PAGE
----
Most of these provisions have very minimal cost as they only accelerate when a business may deduct certain deductions and not whether the costs are deductible in the first place.
However, the most costly of what I term general business incentives is also likely the most popular. That’s the Short Line Tax Credit. This provision offers a tax credit to short-line railroads for qualified maintenance expenditures. This credit isn’t available to the largest railroads, or Class I railroads.
This credit benefits smaller railroads that are critically important for farmers and many manufacturers to get their products to the global market. For example, in Iowa, according to recent data from the American Short Line and Regional Railroad Association, there are nine short line and regional railroads.
This credit isn’t just supported by and important to the railroads themselves, it’s also supported by the users of short line railroads who depend on them to get their products to markets around the world. For example, Midwest soybean farmers selling to the Asian market typically must ship their crop by rail to the Port of Seattle, and the short-line railroads are critical to that transportation network.
The fact is this provision is far more than some sort of “give away” to business. It’s a provision that’s important to whole communities. This is probably a big reason why legislation making this credit permanent currently has 50 cosponsors in the Senate and 228 cosponsors in the House.
I hope I have been able to clear up some of the misunderstanding regarding tax extenders for the New Democratic majority in the House. Extenders are not just about businesses or corporations. They overwhelmingly benefit individuals, green energy and promote job creation in urban and rural communities alike.
In order to provide certainty to the people who relied on these provision in 2018 and potentially this year, we should extend them at least through 2019 as quickly as possible. This could have been done as part of the bipartisan agreement on the budget and debt limit announced Monday. Unfortunately, I fear a misunderstanding of what extenders are and who they benefit on the part of the new Democrat House Majority contributed to them being left out of the deal.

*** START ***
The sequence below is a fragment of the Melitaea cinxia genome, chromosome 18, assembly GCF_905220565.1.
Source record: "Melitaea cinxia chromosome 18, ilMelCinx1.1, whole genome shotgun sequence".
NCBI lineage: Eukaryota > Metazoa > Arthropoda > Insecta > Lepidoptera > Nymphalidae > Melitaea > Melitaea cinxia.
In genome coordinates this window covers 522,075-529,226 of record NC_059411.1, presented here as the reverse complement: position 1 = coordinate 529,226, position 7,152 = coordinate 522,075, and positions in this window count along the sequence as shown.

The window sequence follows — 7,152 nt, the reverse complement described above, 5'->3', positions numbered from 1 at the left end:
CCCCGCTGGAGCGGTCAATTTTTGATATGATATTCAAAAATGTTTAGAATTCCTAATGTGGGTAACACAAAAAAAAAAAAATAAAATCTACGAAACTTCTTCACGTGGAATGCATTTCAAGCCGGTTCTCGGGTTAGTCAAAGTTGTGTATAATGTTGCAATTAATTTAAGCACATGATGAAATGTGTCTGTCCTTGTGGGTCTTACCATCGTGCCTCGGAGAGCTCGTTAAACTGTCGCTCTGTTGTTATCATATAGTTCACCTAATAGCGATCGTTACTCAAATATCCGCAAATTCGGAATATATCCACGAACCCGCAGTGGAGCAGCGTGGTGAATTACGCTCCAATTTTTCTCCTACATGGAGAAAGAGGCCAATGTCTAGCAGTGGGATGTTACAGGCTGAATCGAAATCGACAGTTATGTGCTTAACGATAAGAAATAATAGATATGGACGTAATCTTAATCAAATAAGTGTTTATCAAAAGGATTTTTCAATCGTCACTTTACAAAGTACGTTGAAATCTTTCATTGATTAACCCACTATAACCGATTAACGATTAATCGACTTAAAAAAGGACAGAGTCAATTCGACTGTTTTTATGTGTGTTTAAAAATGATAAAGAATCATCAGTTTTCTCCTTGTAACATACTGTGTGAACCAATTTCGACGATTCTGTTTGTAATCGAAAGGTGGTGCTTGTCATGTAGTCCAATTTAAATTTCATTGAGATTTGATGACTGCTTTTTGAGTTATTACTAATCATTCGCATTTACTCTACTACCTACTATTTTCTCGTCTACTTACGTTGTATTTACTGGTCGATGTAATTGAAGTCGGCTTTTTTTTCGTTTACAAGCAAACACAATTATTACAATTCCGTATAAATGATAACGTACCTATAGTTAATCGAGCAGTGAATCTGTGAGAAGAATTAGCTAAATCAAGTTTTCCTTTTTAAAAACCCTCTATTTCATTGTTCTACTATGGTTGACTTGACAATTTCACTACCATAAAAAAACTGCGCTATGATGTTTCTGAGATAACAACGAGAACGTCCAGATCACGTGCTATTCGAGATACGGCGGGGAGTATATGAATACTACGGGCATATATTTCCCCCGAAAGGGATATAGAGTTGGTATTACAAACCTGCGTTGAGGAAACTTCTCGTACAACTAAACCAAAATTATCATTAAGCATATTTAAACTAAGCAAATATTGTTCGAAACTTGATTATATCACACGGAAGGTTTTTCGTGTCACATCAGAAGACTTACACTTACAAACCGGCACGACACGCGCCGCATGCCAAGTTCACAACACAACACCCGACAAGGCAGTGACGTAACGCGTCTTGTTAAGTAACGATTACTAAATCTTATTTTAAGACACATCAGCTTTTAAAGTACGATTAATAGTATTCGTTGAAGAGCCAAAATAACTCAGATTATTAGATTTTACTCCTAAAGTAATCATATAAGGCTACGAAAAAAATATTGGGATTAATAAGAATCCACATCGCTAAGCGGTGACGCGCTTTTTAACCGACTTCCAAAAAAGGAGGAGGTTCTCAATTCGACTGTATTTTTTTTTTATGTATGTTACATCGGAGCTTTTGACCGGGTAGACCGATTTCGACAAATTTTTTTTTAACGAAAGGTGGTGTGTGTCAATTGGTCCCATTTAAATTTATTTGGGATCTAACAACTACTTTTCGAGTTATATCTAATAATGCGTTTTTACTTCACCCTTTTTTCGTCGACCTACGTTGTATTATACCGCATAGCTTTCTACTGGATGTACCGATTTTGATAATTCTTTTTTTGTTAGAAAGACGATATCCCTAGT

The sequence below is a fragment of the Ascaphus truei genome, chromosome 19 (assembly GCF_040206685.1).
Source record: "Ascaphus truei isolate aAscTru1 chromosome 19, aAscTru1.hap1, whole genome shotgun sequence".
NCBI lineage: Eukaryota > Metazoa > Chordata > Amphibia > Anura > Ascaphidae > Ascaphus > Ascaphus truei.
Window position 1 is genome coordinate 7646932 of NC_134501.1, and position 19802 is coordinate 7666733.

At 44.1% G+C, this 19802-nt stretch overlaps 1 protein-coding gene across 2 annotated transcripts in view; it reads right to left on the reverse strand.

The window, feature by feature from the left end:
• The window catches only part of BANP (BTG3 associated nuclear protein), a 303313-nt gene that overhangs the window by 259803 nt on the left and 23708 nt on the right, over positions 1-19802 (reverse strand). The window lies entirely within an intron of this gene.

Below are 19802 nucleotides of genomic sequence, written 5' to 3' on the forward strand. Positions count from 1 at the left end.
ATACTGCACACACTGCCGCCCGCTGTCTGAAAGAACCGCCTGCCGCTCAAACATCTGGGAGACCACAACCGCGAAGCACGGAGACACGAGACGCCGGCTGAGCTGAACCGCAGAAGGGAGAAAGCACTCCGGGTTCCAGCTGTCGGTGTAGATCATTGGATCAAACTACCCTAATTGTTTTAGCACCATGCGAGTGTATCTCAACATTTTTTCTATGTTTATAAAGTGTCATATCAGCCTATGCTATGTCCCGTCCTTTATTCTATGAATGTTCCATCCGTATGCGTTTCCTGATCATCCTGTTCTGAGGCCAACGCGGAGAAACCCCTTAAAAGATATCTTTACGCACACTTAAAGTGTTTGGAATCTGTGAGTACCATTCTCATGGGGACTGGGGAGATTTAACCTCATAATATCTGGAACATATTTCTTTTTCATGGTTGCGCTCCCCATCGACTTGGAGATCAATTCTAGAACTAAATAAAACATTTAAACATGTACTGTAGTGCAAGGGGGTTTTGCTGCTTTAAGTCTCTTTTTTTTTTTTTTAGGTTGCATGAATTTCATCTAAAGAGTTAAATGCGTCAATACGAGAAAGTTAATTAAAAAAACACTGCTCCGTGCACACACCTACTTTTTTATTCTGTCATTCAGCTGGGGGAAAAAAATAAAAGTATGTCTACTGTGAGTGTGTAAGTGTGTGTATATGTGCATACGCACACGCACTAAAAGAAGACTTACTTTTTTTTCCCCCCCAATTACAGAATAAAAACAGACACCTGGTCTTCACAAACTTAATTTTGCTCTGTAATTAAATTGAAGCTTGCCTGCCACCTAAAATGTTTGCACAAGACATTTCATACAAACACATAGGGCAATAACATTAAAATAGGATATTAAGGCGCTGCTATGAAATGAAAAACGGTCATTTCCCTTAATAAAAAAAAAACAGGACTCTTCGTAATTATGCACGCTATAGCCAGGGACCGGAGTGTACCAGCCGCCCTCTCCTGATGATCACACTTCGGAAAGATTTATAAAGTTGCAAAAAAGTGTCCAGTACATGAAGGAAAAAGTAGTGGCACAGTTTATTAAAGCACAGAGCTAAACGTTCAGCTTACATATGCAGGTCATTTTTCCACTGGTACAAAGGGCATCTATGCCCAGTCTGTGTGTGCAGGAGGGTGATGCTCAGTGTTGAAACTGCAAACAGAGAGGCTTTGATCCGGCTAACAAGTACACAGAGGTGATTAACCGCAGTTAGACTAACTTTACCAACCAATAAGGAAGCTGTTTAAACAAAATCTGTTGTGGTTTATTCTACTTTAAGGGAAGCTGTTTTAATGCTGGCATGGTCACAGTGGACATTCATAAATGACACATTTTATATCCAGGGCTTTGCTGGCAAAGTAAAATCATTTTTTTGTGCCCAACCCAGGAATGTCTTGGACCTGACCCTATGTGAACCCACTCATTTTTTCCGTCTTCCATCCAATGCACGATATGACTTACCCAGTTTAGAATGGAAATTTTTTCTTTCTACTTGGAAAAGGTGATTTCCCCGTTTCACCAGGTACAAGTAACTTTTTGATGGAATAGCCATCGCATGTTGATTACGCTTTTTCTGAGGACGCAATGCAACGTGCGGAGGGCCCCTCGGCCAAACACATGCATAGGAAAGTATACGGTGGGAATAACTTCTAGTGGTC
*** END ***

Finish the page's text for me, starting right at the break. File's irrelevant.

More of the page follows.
I know that there are those who question the need to extend these provisions in perpetuity, and I agree with them. That’s why the Finance Committee created a series of task forces to examine these policies for the long-term. The task forces were charged with examining each of these provisions to determine if we can reach a consensus on a long-term resolution.
I look forward to receiving the submissions of the task forces later this week. Hopefully, these submissions will provide a basis for the Finance Committee to put together an extenders package before then end of the year that includes longer-term solutions for as many of these temporary provisions as possible. This is important so we can stop the annual exercise of kicking the can down the road.
However, in the meantime I remain committed to acting as soon as possible so taxpayers who have relied on these provisions in 2018 don’t end up feeling like Charlie Brown after Lucy pulls the football away.